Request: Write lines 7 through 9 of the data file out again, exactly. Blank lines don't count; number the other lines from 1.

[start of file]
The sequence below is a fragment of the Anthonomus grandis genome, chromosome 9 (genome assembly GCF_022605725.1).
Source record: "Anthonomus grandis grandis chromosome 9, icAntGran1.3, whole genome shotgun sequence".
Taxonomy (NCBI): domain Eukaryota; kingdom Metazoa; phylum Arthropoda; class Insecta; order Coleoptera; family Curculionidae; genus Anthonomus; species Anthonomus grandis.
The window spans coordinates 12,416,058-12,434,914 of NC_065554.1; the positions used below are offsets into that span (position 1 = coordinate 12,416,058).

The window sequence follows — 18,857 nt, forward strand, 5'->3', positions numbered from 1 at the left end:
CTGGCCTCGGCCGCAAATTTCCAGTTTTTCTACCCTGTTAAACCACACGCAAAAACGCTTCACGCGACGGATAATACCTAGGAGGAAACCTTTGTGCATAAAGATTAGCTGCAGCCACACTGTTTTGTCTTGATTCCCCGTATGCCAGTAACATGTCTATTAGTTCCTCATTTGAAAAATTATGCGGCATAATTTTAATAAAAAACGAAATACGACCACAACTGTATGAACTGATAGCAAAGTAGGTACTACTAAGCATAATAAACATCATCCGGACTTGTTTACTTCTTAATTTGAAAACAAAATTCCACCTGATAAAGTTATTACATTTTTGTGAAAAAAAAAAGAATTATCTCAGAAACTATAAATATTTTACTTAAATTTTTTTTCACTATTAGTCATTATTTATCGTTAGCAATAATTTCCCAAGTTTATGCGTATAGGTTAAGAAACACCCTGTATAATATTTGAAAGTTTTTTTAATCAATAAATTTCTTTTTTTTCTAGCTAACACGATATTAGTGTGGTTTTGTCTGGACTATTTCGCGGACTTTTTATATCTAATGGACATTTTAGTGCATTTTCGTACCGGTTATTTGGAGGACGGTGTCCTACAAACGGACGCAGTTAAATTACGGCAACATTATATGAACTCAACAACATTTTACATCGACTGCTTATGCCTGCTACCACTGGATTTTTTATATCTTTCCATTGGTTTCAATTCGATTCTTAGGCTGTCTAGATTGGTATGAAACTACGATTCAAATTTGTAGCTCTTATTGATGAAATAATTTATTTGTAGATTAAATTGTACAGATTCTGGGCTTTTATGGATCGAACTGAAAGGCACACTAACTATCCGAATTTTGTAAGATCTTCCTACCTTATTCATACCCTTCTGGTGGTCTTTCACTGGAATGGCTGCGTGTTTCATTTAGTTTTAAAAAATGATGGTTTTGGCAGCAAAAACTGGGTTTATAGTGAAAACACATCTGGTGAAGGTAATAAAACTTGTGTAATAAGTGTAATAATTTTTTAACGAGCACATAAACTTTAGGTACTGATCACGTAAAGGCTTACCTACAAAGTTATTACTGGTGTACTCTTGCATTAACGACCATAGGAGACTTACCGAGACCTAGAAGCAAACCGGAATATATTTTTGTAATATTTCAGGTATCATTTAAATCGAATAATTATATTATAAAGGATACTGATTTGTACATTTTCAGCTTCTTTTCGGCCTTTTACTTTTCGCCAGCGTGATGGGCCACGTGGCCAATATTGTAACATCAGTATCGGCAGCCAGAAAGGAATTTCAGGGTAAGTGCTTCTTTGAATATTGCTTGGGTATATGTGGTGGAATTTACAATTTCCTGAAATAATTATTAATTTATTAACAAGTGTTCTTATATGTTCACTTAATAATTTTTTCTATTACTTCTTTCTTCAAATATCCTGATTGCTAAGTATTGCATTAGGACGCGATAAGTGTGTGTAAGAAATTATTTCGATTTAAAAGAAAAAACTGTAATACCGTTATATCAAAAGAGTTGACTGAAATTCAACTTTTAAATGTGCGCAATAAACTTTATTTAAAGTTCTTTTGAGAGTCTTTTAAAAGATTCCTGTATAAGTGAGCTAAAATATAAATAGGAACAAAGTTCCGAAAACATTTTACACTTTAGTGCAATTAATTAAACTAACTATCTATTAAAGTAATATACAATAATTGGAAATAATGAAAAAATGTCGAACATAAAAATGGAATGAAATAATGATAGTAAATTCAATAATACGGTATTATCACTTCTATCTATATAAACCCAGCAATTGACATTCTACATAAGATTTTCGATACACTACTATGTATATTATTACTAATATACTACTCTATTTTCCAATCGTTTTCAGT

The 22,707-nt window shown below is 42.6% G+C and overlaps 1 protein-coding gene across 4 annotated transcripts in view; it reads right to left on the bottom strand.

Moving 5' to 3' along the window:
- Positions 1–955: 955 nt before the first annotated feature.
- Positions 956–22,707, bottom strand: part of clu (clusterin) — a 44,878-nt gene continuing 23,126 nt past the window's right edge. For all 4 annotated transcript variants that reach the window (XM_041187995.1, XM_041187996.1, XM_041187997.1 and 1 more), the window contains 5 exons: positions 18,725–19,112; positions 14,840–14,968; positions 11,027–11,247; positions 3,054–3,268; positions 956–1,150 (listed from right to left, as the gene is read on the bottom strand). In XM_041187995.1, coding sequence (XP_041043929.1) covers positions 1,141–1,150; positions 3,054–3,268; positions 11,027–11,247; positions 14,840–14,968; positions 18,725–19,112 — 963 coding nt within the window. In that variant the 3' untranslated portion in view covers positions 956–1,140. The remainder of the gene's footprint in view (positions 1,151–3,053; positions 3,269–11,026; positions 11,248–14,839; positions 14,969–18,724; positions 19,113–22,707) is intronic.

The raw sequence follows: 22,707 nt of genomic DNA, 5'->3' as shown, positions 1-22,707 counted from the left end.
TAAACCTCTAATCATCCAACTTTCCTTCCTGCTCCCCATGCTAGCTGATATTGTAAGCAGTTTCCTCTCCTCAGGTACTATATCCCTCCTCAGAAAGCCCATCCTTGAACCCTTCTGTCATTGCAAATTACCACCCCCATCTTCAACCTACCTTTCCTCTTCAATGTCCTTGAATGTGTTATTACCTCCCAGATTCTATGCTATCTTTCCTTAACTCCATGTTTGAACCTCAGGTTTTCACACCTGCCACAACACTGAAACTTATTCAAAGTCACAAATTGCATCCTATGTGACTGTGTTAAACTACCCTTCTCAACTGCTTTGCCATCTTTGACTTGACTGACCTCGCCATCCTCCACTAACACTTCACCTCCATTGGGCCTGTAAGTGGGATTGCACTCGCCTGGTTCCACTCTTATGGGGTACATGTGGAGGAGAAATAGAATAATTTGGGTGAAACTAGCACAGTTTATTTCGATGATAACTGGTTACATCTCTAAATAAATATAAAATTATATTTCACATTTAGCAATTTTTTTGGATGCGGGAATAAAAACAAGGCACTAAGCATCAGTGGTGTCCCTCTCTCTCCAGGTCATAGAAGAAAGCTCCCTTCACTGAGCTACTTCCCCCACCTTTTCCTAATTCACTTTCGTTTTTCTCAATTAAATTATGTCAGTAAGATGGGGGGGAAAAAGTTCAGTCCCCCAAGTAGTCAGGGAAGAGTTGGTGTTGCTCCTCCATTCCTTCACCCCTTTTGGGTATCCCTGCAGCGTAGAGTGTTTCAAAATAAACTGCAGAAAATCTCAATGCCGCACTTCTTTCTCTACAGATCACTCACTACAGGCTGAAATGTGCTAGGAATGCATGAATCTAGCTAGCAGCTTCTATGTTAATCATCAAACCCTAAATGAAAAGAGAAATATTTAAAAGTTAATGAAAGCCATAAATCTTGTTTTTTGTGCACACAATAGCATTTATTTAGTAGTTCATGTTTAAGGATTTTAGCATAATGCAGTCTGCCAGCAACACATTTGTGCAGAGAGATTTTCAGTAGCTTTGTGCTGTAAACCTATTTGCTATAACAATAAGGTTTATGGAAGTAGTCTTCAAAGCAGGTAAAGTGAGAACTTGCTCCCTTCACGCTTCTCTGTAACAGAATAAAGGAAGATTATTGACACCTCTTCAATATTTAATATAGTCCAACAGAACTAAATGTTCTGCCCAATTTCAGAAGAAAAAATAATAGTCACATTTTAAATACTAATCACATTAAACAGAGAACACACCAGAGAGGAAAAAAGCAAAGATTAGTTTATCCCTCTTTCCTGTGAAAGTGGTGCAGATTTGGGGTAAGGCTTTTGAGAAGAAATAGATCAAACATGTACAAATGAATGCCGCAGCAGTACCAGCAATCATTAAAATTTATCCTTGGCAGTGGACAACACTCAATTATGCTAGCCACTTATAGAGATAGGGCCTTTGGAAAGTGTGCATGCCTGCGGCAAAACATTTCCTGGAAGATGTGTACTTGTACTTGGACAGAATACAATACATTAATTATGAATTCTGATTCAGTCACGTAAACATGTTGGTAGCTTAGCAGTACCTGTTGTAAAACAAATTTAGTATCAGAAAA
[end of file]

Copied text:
The 22,707-nt window shown below is 42.6% G+C and overlaps 1 protein-coding gene across 4 annotated transcripts in view; it reads right to left on the bottom strand.

Moving 5' to 3' along the window:
- Positions 1–955: 955 nt before the first annotated feature.